SAN DIEGO (AP) — Ted Simmons can thank WAR, on-base percentage and other modern measures of baseball players for helping him reach the Hall of Fame 31 years after he retired.
The eight-time All-Star catcher was elected to the Hall by a veterans committee after falling one vote short two years ago.
Simmons received 13 of 16 votes when the modern era committee gathered Sunday ahead of the winter meetings. Also elected was Marvin Miller, the union leader who revolutionized baseball by empowering players to negotiate multimillion-dollar contracts and to play for teams of their own choosing.
“This is a great, great day in my life,” Simmons said during a conference call. “It’s obviously a very special day for me and Marvin’s family and I’m just very, very pleased to be a part of it.”
Primarily a catcher in a 21-year big league career, the switch-hitter batted .285 with 248 homers and 1,389 RBIs for St. Louis (1968-80), Milwaukee (1981-85) and Atlanta (1986-88).
He will be inducted into Cooperstown during ceremonies on July 26 along with any players chosen next month by the Baseball Writers’ Association of America from a ballot headed by former New York Yankees shortstop Derek Jeter.
Simmons made just one appearance on the BBWAA ballot, receiving 17 of 456 votes (3.7%) in 1994, falling shy of the 5% threshold to remain on the ballot. Simmons was on 11 of 16 ballots when the modern era committee met in 2017 and elected Jack Morris with 14 votes and Alan Trammell with 13.
He has benefited from modern metrics such as a Baseball Reference WAR of 50.3. Eight other players who were primarily catchers topped 50, and they are all in the Hall: Johnny Bench, Yogi Berra, Gary Carter, Bill Dickey, Carlton Fisk, Gabby Hartnett, Mike Piazza and Iván Rodríguez.
Simmons said he thought his one-and-done on the BBWAA ballot would forever keep him out of Cooperstown.
But then analytics came along.
“If it weren’t for the analytics people, my career as a potential Hall of Famer probably would have been shut down and forgotten about a long time ago,” he said. “When people started talking about on-base percentage and WAR, and explained how WAR comprised, then it became a real look into a real study and thena real comparison started to develop.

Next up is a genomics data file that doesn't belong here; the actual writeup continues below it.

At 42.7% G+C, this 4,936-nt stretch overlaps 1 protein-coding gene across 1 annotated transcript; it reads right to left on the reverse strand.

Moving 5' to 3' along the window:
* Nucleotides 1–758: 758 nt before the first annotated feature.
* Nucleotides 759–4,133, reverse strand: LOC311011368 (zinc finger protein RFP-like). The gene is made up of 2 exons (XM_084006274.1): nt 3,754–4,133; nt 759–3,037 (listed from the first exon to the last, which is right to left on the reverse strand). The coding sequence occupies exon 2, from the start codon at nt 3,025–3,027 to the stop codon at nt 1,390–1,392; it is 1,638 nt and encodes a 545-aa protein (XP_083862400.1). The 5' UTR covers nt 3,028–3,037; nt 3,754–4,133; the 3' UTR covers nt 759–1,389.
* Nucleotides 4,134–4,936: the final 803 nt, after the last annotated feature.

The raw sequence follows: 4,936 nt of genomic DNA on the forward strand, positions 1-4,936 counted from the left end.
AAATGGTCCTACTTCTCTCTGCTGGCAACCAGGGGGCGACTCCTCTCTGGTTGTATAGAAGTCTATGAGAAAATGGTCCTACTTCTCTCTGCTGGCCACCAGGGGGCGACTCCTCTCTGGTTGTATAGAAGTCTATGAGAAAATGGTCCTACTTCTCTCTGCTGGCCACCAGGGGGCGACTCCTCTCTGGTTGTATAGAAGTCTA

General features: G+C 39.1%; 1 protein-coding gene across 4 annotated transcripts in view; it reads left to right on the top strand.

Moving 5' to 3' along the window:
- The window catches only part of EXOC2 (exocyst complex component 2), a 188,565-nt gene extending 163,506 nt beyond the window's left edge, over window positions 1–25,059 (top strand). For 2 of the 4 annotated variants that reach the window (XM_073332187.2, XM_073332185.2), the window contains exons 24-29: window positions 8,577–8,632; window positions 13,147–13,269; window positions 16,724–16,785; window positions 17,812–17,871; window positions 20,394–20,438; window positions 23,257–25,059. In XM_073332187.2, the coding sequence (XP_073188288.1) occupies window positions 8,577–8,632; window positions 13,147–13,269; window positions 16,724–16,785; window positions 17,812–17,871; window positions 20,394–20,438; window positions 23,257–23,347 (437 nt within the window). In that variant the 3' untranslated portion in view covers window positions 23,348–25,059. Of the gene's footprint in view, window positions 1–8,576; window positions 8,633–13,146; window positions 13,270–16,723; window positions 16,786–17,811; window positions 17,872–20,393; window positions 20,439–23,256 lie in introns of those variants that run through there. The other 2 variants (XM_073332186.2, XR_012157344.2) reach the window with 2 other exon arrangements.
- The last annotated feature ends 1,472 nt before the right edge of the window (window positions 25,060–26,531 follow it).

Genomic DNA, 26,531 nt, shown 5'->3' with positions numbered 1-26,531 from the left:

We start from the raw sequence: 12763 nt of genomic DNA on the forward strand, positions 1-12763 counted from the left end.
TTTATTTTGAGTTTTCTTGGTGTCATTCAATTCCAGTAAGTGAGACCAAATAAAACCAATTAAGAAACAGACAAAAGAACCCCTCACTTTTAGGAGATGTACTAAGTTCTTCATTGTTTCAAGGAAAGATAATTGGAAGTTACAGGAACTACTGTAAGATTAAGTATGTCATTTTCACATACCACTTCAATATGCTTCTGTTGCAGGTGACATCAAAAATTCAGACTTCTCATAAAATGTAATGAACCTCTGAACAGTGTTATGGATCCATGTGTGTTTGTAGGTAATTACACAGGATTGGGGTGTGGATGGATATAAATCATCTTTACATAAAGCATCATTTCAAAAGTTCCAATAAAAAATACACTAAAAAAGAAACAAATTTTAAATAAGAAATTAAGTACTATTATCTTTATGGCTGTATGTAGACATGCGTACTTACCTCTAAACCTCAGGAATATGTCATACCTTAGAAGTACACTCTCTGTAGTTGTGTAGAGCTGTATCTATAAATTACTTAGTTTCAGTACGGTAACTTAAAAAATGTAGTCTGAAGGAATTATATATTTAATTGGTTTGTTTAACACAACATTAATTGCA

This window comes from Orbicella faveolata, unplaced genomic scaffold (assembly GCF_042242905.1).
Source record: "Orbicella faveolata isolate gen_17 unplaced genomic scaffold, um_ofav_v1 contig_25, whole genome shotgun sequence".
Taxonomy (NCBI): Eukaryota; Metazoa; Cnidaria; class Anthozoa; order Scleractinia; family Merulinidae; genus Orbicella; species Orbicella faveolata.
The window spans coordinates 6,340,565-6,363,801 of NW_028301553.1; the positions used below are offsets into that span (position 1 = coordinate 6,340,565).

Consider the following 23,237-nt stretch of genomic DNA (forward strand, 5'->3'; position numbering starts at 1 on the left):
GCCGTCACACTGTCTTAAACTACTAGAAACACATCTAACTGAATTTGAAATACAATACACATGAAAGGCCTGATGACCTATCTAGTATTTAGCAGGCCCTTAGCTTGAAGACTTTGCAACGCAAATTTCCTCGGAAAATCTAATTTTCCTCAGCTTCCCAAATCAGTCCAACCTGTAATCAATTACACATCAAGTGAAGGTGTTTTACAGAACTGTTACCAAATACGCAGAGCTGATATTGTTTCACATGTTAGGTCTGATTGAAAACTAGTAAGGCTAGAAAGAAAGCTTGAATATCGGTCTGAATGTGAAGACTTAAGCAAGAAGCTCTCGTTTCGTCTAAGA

“”I played in an era with Bench and (Manny) Sanguillén and Fisk, Carter, (Bob) Boone, (Steve) Yeager, all those people through that period as catchers. It’s difficult to match up with people like Bench, who won World Series year in, year out, Fisk in Boston, who had great, great years.
“As analytics departments became so in depth, people started telling me about WAR, what was involved with that. People started looking at me and it revitalized my whole candidacy for the Hall of Fame.”
Nicknamed Simba for his shoulder-length hair, Simmons was an outspoken opponent of President Richard Nixon and the Vietnam War. In the days before free agency, he played much of the 1972 season without a contract because of a pay dispute, finally agreeing to a two-year deal in late July.
Simmons hit .300 or higher seven times and finished with 2,472 hits. Among players who were primarily catchers, his RBIs are second to Berra’s 1,430 and his hits are second to Rodríguez’s 2,844. He had a career .348 on-base percentage and struck out only 694 times in 8,680 at-bats.
Following his retirement as a player, Simmons became the Cardinals’ director of player development. He was hired as Pittsburgh’s general manager in January 1992 and the Pirates came within one strike out reaching the World Series before losing Game 7 of the NL Championship Series to Atlanta. He presided over a teardown that included the departures of Barry Bonds and Doug Drabek, then quit in June 1993 following an angioplasty procedure to unclog a blocked artery to his heart.